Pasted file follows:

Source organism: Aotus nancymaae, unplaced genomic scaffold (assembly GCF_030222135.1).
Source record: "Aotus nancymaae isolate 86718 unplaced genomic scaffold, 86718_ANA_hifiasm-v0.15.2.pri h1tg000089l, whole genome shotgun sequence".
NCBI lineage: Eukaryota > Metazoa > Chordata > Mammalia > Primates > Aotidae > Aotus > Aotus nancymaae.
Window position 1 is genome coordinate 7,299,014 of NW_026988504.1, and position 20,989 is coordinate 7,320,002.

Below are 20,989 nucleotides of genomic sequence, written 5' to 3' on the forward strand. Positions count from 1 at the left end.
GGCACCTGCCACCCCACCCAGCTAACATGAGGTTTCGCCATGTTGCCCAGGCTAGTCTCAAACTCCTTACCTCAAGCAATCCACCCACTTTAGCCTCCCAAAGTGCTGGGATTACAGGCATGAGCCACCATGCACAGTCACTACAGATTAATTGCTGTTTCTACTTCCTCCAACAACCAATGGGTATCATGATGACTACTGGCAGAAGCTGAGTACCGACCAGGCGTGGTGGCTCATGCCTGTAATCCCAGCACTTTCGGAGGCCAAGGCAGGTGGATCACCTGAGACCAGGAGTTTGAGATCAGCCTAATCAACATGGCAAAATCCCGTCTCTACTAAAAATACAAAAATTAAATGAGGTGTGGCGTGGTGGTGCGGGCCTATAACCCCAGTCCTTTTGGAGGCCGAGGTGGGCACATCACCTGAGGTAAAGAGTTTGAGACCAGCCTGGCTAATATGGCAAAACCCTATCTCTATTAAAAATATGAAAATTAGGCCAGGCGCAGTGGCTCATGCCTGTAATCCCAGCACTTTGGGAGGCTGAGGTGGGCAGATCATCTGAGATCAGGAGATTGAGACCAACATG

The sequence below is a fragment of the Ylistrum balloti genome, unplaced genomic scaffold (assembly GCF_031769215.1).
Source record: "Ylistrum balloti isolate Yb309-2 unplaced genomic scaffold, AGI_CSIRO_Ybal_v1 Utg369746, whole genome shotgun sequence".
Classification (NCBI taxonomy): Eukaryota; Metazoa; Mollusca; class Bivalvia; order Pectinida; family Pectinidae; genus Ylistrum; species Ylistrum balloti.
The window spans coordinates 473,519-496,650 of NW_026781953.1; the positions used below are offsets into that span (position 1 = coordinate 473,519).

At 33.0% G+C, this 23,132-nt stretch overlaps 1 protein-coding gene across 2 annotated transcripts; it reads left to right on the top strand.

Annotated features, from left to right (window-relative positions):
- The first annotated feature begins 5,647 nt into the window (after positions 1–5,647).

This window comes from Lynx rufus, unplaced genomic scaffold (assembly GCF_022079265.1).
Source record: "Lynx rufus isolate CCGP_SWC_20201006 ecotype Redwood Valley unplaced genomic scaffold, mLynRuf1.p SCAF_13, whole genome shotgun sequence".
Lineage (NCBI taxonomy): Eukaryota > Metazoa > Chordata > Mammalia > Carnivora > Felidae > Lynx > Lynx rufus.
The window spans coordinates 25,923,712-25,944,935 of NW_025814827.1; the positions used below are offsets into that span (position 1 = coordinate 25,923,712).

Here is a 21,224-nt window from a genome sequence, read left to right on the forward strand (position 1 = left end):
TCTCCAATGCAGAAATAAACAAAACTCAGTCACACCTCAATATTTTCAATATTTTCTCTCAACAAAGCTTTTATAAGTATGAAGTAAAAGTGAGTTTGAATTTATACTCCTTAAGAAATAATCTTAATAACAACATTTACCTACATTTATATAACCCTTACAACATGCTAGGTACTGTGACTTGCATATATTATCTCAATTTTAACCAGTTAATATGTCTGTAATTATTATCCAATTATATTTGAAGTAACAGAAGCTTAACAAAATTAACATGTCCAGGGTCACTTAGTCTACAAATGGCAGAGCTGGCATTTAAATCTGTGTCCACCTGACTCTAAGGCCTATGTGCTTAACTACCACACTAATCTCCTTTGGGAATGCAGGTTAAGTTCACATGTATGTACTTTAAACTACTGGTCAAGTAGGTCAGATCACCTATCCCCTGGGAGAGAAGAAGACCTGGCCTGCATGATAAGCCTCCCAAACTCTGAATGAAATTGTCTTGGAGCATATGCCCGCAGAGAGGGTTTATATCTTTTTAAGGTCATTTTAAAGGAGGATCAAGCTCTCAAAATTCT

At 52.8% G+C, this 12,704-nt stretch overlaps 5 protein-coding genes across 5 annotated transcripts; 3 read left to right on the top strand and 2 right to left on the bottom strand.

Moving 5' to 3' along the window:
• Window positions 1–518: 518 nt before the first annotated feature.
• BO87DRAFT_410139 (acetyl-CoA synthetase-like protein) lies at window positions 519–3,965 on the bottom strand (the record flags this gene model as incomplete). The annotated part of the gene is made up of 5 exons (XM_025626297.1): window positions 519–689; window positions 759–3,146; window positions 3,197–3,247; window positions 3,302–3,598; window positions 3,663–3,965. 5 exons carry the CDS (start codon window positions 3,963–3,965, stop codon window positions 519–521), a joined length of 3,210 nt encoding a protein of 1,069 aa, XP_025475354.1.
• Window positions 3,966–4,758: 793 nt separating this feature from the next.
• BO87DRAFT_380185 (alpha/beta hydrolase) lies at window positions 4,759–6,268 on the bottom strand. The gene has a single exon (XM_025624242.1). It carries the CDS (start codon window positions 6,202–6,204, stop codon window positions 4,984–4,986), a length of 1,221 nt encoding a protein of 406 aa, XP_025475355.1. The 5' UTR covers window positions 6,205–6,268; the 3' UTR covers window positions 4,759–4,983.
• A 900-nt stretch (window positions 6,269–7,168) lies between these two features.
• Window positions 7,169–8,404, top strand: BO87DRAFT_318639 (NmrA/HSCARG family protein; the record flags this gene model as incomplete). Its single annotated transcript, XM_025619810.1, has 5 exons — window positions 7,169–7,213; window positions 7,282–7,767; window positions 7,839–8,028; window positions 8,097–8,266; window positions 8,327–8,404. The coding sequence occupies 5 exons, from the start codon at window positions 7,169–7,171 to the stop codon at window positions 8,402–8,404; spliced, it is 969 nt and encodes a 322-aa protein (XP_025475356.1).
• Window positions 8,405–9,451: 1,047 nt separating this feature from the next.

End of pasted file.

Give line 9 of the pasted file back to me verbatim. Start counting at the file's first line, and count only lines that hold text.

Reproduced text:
Classification (NCBI taxonomy): Eukaryota; Metazoa; Mollusca; class Bivalvia; order Pectinida; family Pectinidae; genus Ylistrum; species Ylistrum balloti.